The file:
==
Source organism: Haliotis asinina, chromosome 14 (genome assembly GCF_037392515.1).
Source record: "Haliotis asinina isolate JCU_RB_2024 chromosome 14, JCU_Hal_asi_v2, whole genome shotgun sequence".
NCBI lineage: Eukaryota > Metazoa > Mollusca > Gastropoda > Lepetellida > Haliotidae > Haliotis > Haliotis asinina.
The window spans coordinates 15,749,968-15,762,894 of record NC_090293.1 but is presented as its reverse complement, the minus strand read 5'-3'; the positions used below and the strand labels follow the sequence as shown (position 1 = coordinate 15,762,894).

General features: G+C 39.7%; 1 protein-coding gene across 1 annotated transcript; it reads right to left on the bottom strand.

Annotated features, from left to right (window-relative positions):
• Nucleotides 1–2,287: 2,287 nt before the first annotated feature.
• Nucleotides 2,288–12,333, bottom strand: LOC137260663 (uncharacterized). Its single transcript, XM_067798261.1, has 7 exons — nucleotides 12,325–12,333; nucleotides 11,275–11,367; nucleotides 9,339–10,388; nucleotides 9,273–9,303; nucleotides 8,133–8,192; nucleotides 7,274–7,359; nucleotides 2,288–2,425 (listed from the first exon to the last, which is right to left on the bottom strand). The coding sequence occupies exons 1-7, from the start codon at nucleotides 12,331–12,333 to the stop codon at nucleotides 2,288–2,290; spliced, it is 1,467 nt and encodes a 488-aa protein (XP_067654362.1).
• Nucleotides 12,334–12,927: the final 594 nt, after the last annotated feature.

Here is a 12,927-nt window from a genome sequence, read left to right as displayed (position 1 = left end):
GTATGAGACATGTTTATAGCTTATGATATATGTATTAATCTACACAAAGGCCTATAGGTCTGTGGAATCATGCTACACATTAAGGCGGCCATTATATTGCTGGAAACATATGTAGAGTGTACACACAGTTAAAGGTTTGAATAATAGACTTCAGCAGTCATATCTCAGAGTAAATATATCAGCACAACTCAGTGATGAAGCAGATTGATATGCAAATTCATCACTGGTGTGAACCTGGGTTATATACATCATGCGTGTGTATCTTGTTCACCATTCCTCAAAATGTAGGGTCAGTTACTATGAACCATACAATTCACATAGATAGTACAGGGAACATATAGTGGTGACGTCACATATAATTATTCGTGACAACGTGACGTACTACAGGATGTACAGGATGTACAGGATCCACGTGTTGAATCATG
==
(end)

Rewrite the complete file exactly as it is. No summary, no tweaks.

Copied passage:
Source organism: Haliotis asinina, chromosome 14 (genome assembly GCF_037392515.1).
Source record: "Haliotis asinina isolate JCU_RB_2024 chromosome 14, JCU_Hal_asi_v2, whole genome shotgun sequence".
NCBI lineage: Eukaryota > Metazoa > Mollusca > Gastropoda > Lepetellida > Haliotidae > Haliotis > Haliotis asinina.
The window spans coordinates 15,749,968-15,762,894 of record NC_090293.1 but is presented as its reverse complement, the minus strand read 5'-3'; the positions used below and the strand labels follow the sequence as shown (position 1 = coordinate 15,762,894).

General features: G+C 39.7%; 1 protein-coding gene across 1 annotated transcript; it reads right to left on the bottom strand.

Annotated features, from left to right (window-relative positions):
• Nucleotides 1–2,287: 2,287 nt before the first annotated feature.
• Nucleotides 2,288–12,333, bottom strand: LOC137260663 (uncharacterized). Its single transcript, XM_067798261.1, has 7 exons — nucleotides 12,325–12,333; nucleotides 11,275–11,367; nucleotides 9,339–10,388; nucleotides 9,273–9,303; nucleotides 8,133–8,192; nucleotides 7,274–7,359; nucleotides 2,288–2,425 (listed from the first exon to the last, which is right to left on the bottom strand). The coding sequence occupies exons 1-7, from the start codon at nucleotides 12,331–12,333 to the stop codon at nucleotides 2,288–2,290; spliced, it is 1,467 nt and encodes a 488-aa protein (XP_067654362.1).
• Nucleotides 12,334–12,927: the final 594 nt, after the last annotated feature.

Here is a 12,927-nt window from a genome sequence, read left to right as displayed (position 1 = left end):
GTATGAGACATGTTTATAGCTTATGATATATGTATTAATCTACACAAAGGCCTATAGGTCTGTGGAATCATGCTACACATTAAGGCGGCCATTATATTGCTGGAAACATATGTAGAGTGTACACACAGTTAAAGGTTTGAATAATAGACTTCAGCAGTCATATCTCAGAGTAAATATATCAGCACAACTCAGTGATGAAGCAGATTGATATGCAAATTCATCACTGGTGTGAACCTGGGTTATATACATCATGCGTGTGTATCTTGTTCACCATTCCTCAAAATGTAGGGTCAGTTACTATGAACCATACAATTCACATAGATAGTACAGGGAACATATAGTGGTGACGTCACATATAATTATTCGTGACAACGTGACGTACTACAGGATGTACAGGATGTACAGGATCCACGTGTTGAATCATG